PPM is a great goal for the more mature project-centric organizations, where empowerment is at the level of the business (top-down), but the first step in empowering the “top” is making sure the right approach is adopted at the bottom— in the trenches, at the foundation. Empowering the project-driven workforce with the tools, methods and best practices is paramount for executing projects successfully and for providing the “top” with the information needed to make better decisions faster.

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The Management Information Mess

ITWorldCanada has reported on an Accenture study, which reveals that managers spend inordinate amounts of time searching for the information they need to do their jobs — and they often come up with the wrong information.

In this day and age of information technology, searches, and online collaboration, how can this still be such a problem?

Here are some interesting statistics from the study [emphasis mine]:

Managers often face additional challenges because they don’t save important data in a collaborative place.

The majority of the managers surveyed said they store their most valuable information on their computers or individual e-mail accounts, where others can’t access it, Accenture said. Only 16 per cent of managers said they store valuable data in a collaborative workplace, like an intranet portal.

Just less than half (42 per cent) of those surveyed said that they accidentally use the wrong information at least once a week.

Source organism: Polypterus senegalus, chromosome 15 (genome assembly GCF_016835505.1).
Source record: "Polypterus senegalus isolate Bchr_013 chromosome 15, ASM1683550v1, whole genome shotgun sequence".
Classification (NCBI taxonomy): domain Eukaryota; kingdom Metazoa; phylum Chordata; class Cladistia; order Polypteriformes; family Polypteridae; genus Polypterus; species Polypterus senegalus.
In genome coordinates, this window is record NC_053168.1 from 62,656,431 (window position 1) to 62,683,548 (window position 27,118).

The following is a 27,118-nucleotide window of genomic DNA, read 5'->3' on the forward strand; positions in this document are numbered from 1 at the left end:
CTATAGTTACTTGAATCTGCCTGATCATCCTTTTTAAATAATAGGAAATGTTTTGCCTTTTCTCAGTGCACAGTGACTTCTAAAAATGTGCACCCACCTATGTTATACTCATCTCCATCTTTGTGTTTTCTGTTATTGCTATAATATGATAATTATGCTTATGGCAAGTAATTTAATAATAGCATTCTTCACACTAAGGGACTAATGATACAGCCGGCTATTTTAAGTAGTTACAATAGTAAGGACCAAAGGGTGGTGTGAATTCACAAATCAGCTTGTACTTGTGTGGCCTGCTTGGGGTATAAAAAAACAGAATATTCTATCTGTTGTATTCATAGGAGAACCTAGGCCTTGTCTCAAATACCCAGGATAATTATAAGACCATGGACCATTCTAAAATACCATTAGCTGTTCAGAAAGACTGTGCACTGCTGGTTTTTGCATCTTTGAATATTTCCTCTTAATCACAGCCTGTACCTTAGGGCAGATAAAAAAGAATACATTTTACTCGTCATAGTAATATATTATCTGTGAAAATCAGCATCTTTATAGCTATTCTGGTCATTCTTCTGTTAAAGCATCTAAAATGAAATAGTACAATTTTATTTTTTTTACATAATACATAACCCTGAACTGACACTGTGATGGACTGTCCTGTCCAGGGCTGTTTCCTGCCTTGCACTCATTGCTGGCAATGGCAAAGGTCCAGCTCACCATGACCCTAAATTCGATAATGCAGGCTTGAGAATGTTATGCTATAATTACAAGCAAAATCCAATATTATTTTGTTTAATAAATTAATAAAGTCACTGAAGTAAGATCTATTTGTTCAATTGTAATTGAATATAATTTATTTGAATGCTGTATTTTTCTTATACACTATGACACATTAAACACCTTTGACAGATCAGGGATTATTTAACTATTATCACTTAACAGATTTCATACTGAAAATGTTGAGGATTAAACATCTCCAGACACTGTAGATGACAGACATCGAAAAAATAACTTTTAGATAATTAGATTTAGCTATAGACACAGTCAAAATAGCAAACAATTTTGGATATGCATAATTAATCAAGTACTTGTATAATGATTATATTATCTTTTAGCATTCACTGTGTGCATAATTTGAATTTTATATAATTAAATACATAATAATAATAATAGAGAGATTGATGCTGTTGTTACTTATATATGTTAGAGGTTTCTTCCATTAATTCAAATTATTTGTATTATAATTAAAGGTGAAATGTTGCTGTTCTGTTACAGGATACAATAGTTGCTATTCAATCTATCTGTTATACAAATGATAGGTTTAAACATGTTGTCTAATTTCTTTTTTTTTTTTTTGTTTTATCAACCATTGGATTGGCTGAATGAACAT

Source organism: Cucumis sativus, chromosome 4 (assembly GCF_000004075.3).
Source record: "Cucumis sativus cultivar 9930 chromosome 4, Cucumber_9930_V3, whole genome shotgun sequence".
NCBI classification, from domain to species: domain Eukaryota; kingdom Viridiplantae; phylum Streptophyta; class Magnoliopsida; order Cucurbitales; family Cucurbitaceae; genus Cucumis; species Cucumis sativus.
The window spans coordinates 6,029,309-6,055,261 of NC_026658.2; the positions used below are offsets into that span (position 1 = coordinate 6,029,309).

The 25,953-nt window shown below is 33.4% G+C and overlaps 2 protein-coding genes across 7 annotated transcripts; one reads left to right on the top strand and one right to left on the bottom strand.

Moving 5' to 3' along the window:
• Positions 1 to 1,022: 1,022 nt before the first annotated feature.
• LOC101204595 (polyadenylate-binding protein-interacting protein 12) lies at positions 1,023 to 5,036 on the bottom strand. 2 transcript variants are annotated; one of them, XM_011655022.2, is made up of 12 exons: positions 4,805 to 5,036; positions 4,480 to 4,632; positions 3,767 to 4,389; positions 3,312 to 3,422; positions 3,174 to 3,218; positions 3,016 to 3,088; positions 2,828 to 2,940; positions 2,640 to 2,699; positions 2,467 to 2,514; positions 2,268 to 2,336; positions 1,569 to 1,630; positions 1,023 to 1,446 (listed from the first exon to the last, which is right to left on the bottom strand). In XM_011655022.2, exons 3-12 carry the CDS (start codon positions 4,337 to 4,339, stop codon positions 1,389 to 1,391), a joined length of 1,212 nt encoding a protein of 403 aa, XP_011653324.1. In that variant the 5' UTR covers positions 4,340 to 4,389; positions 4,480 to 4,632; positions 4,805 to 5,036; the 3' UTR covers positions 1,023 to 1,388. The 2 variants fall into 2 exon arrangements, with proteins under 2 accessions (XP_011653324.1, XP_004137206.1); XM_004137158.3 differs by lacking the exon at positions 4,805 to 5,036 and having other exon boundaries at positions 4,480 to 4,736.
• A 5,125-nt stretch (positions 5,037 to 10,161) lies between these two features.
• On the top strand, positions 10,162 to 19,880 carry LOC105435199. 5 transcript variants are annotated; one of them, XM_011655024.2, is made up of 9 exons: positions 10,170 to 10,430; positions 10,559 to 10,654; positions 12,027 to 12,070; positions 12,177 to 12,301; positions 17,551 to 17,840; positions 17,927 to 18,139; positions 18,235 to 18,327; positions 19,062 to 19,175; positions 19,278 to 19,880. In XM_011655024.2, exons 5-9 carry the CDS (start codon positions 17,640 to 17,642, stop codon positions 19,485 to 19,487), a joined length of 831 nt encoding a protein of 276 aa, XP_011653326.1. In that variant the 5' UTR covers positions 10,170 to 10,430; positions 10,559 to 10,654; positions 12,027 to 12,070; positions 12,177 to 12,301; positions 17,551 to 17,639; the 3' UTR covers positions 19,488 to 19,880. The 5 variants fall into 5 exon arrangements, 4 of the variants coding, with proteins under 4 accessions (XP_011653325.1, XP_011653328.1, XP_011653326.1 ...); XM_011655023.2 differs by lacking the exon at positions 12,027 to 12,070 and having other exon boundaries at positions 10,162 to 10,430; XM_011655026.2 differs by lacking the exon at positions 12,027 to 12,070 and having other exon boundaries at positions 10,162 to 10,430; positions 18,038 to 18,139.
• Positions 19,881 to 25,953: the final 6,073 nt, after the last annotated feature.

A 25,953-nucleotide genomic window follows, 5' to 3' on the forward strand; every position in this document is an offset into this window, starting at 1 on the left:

Of all the managers surveyed, IT workers are the least likely to say the information they find is valuable and they spend the most time trying to find it. They dedicate nearly 30 per cent of their time trying to find information.

The entire article on the ITWorldCanada site is here: http://www.itworldcanada.com/V.aspx?i=2d15749973db4f2daf12 (Access is free at the time of this writing, but may be limited in the future.)

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New American Workforce: About Projects, Not Companies

A book that has caught our eye is The New American Workforce, by James O’Toole and Edward E. Lawler III. Its listed on Amazon.com at: http://www.amazon.com/New-American-Workplace-James-OToole/dp/1403969590/

Here is an excerpt from one of the reviews on Amazon:

Their not-so-startling conclusion is that the U.S. is attempting to implement tomorrow’s competitive strategies with yesterday’s managerial ideas and public policy infrastructure. Many U.S. companies trying to find a middle ground to serve the new global economy are shackled with an antiquated corporate mentality that does not keep skilled workers engaged in their careers or meet their aspirations.

I agree with this assessment of the current state of the U.S. workforce.  In fact, in the absence of an effective "middle ground" as mentioned above, we see that workers stay engaged by placing their loyalty with the project, not the company. They seek work that inspires them, and stay with a company based on its ability to roll them onto the next interesting and worthwhile project ("adventure").

Tom Peters put it another way:

Work and career is a succession of discrete “projects” strung together in consecutive stages of advancement and accomplishment.

We call this the "Hollywood Model." Whenever a Hollywood producer wants to make a movie, he or she assembles a team to make that movie: the director, screenwriter, actors, and so forth. When the movie is completed, that team disbands and moves on to other projects. Hollywood people don’t talk about production companies that they work for–instead they talk about the best movies they’ve worked on, and the best people they have worked with.

Perhaps there is a lesson in the "Hollywood Model", the business of show business, for ways in which companies can overcome this "antiquated corporate mentality."